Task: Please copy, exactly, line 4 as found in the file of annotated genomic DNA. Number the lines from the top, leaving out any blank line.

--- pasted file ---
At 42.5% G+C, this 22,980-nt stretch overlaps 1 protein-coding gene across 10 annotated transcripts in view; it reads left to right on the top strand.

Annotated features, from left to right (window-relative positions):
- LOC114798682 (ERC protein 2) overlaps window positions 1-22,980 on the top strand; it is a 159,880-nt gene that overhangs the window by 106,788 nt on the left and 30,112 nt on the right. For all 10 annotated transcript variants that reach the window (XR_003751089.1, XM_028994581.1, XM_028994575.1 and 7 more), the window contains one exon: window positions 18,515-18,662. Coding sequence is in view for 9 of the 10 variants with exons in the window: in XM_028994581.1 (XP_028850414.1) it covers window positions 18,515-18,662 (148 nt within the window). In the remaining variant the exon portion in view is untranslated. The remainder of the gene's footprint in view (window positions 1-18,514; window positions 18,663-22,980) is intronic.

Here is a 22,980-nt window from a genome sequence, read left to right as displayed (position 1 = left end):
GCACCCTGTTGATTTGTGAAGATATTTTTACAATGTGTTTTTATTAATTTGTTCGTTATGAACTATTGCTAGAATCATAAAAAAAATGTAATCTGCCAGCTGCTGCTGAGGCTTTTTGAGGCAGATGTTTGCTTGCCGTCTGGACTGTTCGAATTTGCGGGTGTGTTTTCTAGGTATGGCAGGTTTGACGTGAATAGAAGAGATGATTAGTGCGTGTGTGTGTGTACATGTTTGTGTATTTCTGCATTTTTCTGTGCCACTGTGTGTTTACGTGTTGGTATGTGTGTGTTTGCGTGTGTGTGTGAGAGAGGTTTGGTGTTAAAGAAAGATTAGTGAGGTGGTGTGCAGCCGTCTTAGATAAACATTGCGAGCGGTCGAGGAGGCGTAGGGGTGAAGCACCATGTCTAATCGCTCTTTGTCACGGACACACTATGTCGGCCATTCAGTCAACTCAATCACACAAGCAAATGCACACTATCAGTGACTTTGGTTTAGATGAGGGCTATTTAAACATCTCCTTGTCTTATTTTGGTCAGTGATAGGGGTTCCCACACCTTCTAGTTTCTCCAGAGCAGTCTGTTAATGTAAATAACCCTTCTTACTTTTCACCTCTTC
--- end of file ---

Here is a 22,980-nt window from a genome sequence, read left to right as displayed (position 1 = left end):